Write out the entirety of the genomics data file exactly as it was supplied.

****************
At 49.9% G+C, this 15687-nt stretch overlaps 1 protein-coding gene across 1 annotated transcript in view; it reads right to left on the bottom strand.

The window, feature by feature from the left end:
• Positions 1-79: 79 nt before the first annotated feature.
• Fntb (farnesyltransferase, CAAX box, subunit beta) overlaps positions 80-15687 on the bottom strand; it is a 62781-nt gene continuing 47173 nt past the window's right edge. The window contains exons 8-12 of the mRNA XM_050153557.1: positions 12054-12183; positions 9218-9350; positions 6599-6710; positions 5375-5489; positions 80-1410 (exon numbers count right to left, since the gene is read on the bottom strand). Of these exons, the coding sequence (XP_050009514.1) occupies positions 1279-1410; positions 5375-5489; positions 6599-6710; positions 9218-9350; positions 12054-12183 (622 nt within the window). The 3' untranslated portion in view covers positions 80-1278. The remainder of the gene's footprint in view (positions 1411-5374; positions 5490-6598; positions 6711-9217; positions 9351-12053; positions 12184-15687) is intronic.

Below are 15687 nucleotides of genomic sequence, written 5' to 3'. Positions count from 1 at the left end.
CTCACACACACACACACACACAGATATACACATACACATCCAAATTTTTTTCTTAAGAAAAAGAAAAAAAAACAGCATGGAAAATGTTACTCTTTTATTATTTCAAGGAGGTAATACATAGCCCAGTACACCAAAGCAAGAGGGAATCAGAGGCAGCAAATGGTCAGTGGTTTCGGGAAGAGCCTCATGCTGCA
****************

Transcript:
At 49.9% G+C, this 15687-nt stretch overlaps 1 protein-coding gene across 1 annotated transcript in view; it reads right to left on the bottom strand.

The window, feature by feature from the left end:
• Positions 1-79: 79 nt before the first annotated feature.
• Fntb (farnesyltransferase, CAAX box, subunit beta) overlaps positions 80-15687 on the bottom strand; it is a 62781-nt gene continuing 47173 nt past the window's right edge. The window contains exons 8-12 of the mRNA XM_050153557.1: positions 12054-12183; positions 9218-9350; positions 6599-6710; positions 5375-5489; positions 80-1410 (exon numbers count right to left, since the gene is read on the bottom strand). Of these exons, the coding sequence (XP_050009514.1) occupies positions 1279-1410; positions 5375-5489; positions 6599-6710; positions 9218-9350; positions 12054-12183 (622 nt within the window). The 3' untranslated portion in view covers positions 80-1278. The remainder of the gene's footprint in view (positions 1411-5374; positions 5490-6598; positions 6711-9217; positions 9351-12053; positions 12184-15687) is intronic.

Below are 15687 nucleotides of genomic sequence, written 5' to 3'. Positions count from 1 at the left end.
CTCACACACACACACACACACAGATATACACATACACATCCAAATTTTTTTCTTAAGAAAAAGAAAAAAAAACAGCATGGAAAATGTTACTCTTTTATTATTTCAAGGAGGTAATACATAGCCCAGTACACCAAAGCAAGAGGGAATCAGAGGCAGCAAATGGTCAGTGGTTTCGGGAAGAGCCTCATGCTGCA